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where exactly in the eighth century he belongs is hard to say. Our best basis for dating Homer is by comparison of the world he describes with the archaeological record, although Homers world is a poetic world that never existed just as he describes it. Any time between 850 and 750 BCE will accord with the complicated evidence we can gather, and sometime in the middle might fit bestthe very time probable for the invention of the Greek alphabet. Nothing would interfere with a conclusion that around 800 BCE Homer sat down and dictated his poems to the inventor of the Greek alphabet. By any reckoning, the Homeric poems were composed close to the time of the invention of the Greek alphabet. We return full circle to the Homeric Question: What is the relationship between writing and the Iliad and the Odyssey? Was a new writingfashioned to record hexametric verseinspired by an unknown poet or poets who disappeared without trace, while at about the same time it preserved 28,000 lines of complicated verse composed by the greatest poet in Western culture? Around the beginning of the eighth century BCE, a tradition of oral poetry flourished in Hellas that reached back into the Greek Bronze Age and probably farther. The poets of that day entertained in aristocratic households. Some poets were good and others not so good, but Homer instilled into traditional song a moral force, narrative brilliance, raucous humor, and lyrical intensity that set him above his peers. Plausibly Homer moved toward the social circle of the prosperous and aggressive Euboeans, the inhabitants of Chalcis and ancient Lefkandi who sailed to Italy while at the same time trading at the other end of the Mediterranean Sea, at Al Mina in North Syria. Euboeans intermarried with Semitic-speakersthere is epigraphic evidenceboth in Italy and in the Levant. There must have been bilingual children, speaking Greek but heir to Semitic traditions, including writing by means of a short syllabic signary consisting of around twenty-two signs. Hearing Homer sing, someone resolved to write down his song in the same way that documents in West Semitic had been taken down by dictation for generations, or from the beginning. Any such bilingual lover of oral verse would soon discover that the West Semitic syllabary could not affix the Greek poetic line by means of graphic signs (consider the Homeric form aaatos, decisive!). In recording only the consonantal values that introduce or close a syllable, according to the principles of Egyptian and Phoenician writing, the original form of the verse, inherent in vowel clusters and the many unpredictable dialectal

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forms, is lost. Assigning vocalic qualities to five of the Phoenician signs, arbitrarily or because the Semitic consonant sounded to his ears like Greek vowels, the Adapter discovered the principle that no vowel quality can be assumed from the readers experience of the spoken language to go with any given consonantal sign, as the Phoenician syllabary worked, so that every vowel quality must be annotated explicitly. In exalting vowel signs to the same status as the consonantal signs, he reduced the Phoenician syllabograms to the Greek alphabetic signs that quite inadvertently were to change the world. With the revised technology, the original purpose was fulfilled. The Adapter, or someone in the project, was wealthya merchant, perhaps? The cost of papyrus alone would be large. Homer would require several weeks to dictate our Iliad and Odyssey, under unique conditions, never repeatable, that favored poems far too long and complex ever to have ever been part of the poets ordinary repertoire. The Iliad and the Odyssey were a collaborative effort, sprung from the intersection of a new technology with the master wielder of an ancient tradition of oral verse-making. While coming from a tradition of oral verse-making, texts of the Iliad and the Odyssey appear to have created the tradition of Greek alphabetic literacy, and for this reason they always stood as classic texts within it. When such a labor was done, who beyond the Adapter could read the many rolls of expensive papyrus? The text, or portions thereof, were copied and circulated, and with the texts went the secrets of their decipherment the row of signs, the names of the signs, and their phonetic valuesthe beginning and always the heart of Greco/Roman education. Alphabetic literacy spread rapidly through Hellas. Homers poems defined Greek values, and established the technology of alphabetic literacy for Greece and Greeces heirs.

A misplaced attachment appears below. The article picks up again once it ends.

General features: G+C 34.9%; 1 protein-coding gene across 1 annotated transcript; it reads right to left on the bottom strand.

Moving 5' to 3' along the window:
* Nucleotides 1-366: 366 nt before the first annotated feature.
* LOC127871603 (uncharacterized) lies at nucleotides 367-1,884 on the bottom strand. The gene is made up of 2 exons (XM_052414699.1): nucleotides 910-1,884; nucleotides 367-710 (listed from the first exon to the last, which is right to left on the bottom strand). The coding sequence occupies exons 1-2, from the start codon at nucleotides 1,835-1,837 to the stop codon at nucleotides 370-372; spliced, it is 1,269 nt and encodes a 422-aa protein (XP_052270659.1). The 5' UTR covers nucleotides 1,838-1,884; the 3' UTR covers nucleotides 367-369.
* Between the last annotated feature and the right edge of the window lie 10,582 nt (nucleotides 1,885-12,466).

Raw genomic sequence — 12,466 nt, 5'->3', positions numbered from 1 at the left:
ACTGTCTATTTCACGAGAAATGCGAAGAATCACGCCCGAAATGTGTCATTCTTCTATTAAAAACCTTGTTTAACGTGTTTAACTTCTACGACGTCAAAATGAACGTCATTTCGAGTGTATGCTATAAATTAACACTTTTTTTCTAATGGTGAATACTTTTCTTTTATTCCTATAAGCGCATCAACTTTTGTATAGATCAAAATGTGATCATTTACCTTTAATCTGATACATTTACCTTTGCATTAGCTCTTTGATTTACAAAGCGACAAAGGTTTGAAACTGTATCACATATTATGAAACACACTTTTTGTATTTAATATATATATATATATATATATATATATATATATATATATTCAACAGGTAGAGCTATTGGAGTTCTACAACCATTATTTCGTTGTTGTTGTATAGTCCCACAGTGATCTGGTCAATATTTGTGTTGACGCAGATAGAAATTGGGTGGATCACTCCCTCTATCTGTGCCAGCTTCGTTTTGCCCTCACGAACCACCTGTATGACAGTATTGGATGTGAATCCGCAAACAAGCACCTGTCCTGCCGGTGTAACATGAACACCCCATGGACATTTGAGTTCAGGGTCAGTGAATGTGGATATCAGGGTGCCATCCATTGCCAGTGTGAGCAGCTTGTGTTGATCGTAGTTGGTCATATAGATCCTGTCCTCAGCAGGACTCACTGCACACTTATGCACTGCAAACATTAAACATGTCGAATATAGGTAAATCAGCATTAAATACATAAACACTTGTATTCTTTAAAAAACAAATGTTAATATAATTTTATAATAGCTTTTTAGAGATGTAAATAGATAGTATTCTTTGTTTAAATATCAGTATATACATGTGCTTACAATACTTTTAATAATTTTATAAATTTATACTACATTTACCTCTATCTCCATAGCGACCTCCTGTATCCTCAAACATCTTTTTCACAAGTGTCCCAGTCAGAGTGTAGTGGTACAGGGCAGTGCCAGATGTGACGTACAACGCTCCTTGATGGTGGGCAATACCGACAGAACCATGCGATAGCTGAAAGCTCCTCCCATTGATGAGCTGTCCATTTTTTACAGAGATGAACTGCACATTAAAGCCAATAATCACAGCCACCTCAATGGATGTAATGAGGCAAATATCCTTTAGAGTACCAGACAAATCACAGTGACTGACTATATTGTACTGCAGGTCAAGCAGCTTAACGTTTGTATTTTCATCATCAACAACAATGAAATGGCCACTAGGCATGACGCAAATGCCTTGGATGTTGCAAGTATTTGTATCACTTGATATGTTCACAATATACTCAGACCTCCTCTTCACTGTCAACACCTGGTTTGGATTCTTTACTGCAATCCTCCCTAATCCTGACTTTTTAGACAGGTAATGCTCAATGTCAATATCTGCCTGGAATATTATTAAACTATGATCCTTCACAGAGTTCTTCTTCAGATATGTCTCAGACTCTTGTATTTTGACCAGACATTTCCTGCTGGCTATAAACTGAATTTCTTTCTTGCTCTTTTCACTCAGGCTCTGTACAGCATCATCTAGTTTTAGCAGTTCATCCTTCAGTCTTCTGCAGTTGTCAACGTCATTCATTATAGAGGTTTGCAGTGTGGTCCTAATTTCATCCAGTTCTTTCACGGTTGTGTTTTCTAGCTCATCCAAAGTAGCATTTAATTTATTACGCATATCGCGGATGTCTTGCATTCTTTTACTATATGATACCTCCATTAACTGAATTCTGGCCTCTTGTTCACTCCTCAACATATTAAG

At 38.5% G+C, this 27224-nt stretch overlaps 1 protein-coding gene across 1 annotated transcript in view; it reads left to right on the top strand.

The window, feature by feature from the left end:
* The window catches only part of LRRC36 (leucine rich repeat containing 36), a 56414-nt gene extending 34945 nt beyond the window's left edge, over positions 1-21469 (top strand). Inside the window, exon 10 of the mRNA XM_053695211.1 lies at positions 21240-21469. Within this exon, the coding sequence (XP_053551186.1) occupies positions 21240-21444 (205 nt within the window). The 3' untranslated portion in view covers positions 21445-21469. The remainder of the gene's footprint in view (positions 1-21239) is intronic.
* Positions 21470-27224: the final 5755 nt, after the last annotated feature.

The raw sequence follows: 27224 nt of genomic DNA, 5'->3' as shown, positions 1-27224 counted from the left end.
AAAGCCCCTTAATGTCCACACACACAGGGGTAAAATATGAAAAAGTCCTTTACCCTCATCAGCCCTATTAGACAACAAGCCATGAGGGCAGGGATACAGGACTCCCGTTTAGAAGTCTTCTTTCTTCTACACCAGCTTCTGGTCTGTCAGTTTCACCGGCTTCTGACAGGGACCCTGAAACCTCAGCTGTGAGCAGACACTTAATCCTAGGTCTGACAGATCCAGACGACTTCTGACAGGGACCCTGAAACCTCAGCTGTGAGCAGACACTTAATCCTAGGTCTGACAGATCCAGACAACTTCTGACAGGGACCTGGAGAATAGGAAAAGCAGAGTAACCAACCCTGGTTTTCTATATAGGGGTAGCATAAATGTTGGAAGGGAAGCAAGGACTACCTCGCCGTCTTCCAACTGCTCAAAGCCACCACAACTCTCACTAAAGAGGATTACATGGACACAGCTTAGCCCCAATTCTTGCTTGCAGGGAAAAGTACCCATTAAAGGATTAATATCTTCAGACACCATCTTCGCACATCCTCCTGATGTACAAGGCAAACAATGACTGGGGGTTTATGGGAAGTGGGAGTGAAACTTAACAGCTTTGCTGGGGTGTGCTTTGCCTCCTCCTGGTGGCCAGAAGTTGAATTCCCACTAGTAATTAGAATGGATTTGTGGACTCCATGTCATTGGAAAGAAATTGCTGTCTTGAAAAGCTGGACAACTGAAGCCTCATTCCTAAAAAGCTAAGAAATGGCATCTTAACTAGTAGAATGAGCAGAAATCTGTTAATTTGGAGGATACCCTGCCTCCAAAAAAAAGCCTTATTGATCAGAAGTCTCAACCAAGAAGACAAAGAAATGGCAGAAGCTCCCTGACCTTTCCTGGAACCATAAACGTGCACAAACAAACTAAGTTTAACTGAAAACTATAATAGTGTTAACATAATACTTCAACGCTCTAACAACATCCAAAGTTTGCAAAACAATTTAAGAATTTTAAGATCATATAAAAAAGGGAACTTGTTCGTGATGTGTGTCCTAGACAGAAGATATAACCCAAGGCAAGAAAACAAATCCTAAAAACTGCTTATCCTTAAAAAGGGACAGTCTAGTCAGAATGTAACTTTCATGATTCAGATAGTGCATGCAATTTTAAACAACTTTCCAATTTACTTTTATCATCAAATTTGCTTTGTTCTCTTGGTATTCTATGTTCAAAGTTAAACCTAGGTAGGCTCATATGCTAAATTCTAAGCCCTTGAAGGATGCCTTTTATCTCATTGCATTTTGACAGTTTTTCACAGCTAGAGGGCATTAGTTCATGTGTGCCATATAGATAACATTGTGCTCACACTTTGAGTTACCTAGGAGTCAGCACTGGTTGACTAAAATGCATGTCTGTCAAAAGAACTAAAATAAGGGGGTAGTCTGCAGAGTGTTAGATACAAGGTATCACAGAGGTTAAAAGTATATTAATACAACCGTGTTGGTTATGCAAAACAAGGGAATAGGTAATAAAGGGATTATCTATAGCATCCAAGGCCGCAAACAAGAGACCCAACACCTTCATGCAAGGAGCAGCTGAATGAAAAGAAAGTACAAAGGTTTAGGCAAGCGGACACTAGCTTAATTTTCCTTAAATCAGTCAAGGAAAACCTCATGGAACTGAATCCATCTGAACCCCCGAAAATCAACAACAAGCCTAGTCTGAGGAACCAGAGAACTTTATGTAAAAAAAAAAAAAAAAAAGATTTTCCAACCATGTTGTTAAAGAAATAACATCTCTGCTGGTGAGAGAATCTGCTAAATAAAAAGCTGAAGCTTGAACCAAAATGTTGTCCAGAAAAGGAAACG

University of WisconsinMadison

KEYWORDS | alphabet, hieroglyphs, cuneiform, Homer, logosyllabary, syllabary, Greek inscriptions

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Bibliography
Carpenter, R. The Antiquity of the Greek Alphabet. American Journal of Archaeology 37, no. 1 (1933): 829. Gelb, Ignace J. A Study of Writing. Chicago: University of Chicago Press, 1955. Jeffery, L. H. The Local Scripts of Archaic Greece. Rev. ed. Oxford: Clarendon Press, 1990. Ridgway, D. Greek Letters at Osteria dell Osa. American Journal of Archaeology 80 (1997): 8797.